The City of San Luis Obispo (SLO) has eleven official public open spaces. Managing these places presents a challenge in providing top-tier environmental stewardship, while also accommodating passive recreational use and access, in an era of fiscal limitations and competing priorities. Given that reality and the changing population dynamics in the US, providing equal access to these facilities is of increasing importance, whether by car, bike, on foot or via public transit. These open spaces provide value (environmental, economic and social) primarily to residents, as well as visitors, and gaining a data-driven understanding of that value was a primary goal of this study. Within this framework, team of undergraduate and graduate students from CalPoly, San Luis Obispo worked under the direction of Dr. William Riggs and Natural Resources Manager Robert Hill, to evaluate the conditions, characteristics-of, and visitors-to SLO open spaces. To accomplish this, the project team conducted an initial facilities assessment of the existing conditions at the entrances to SLO’s open spaces. Following this, a survey was conducted to gather information about use, conditions and travel / access to local open spaces. This was complimented by use data gathered from electronic counters placed at open space entrances.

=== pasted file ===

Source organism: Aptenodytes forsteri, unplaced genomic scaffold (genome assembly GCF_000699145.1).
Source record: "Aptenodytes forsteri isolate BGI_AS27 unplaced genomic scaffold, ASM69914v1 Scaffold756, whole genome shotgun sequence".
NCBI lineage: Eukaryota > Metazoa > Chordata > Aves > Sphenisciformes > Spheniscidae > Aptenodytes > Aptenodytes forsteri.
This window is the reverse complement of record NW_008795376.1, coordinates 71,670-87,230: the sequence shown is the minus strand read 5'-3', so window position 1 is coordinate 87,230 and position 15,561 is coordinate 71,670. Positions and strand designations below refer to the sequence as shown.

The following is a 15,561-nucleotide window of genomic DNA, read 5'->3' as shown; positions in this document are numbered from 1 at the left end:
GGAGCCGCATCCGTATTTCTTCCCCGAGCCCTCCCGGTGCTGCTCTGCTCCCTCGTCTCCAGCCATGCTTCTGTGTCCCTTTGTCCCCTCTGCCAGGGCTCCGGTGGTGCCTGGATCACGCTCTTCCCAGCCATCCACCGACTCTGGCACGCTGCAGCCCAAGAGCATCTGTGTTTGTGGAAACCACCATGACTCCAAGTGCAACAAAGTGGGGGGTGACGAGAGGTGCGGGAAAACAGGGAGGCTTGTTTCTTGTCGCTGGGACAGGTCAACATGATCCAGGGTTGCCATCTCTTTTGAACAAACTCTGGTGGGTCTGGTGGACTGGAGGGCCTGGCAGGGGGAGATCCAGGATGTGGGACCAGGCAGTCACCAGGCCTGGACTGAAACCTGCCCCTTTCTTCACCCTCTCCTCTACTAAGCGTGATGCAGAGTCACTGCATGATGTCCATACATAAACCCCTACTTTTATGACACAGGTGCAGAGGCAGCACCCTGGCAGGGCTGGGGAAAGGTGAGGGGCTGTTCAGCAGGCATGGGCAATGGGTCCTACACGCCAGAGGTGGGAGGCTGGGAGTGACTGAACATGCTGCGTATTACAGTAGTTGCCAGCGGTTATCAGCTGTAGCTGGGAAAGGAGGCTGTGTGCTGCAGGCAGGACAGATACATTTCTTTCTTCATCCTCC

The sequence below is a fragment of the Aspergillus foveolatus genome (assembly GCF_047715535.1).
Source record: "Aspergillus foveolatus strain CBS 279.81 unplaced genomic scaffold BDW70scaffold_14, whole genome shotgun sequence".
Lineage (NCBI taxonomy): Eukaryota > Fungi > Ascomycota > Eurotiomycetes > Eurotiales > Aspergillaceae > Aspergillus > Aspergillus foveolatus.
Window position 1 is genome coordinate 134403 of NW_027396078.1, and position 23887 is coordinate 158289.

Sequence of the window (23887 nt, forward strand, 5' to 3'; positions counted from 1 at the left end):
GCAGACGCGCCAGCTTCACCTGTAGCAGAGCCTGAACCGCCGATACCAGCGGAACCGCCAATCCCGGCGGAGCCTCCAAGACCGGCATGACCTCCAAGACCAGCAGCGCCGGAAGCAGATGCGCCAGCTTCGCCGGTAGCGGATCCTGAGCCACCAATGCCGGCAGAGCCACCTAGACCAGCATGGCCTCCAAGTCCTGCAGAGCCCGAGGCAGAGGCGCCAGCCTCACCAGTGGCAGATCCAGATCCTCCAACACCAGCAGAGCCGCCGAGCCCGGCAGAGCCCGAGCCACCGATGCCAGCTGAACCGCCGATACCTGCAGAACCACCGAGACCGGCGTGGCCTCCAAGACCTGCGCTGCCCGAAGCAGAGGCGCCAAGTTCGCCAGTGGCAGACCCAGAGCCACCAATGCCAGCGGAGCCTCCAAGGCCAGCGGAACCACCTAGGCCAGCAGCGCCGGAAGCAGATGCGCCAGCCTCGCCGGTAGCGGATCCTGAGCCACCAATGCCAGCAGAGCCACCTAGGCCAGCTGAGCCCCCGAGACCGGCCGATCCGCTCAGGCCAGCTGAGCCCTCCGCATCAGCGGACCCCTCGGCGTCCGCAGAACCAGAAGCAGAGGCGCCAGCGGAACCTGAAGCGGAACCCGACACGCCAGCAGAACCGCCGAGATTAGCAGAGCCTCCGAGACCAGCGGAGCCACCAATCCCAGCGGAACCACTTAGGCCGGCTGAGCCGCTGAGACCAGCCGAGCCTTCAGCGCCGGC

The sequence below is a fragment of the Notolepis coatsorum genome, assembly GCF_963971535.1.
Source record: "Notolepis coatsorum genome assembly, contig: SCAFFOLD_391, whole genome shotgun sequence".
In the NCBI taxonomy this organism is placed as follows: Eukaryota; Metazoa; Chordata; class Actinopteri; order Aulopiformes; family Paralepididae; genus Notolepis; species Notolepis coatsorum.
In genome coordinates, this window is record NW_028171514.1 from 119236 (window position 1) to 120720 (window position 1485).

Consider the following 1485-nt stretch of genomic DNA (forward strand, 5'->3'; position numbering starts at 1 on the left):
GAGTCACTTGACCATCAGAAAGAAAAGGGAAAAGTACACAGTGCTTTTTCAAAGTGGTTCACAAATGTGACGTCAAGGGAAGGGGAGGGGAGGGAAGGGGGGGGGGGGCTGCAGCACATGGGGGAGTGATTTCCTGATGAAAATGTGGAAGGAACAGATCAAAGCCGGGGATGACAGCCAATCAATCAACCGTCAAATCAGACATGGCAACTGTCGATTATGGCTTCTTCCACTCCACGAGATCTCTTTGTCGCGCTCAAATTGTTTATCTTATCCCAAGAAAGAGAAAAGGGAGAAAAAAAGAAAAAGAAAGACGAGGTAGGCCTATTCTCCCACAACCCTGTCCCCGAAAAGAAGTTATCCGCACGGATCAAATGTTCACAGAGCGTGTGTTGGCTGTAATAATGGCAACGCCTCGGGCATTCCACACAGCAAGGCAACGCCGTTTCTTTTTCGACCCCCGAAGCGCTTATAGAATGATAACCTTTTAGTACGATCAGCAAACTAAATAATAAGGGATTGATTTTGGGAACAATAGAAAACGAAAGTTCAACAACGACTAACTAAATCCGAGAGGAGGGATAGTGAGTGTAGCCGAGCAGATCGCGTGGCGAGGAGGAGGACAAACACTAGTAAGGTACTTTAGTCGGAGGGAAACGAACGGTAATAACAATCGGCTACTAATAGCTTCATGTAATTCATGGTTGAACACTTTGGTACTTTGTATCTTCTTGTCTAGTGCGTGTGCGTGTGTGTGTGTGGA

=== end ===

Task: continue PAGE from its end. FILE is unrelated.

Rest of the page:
Urban Studies and Planning





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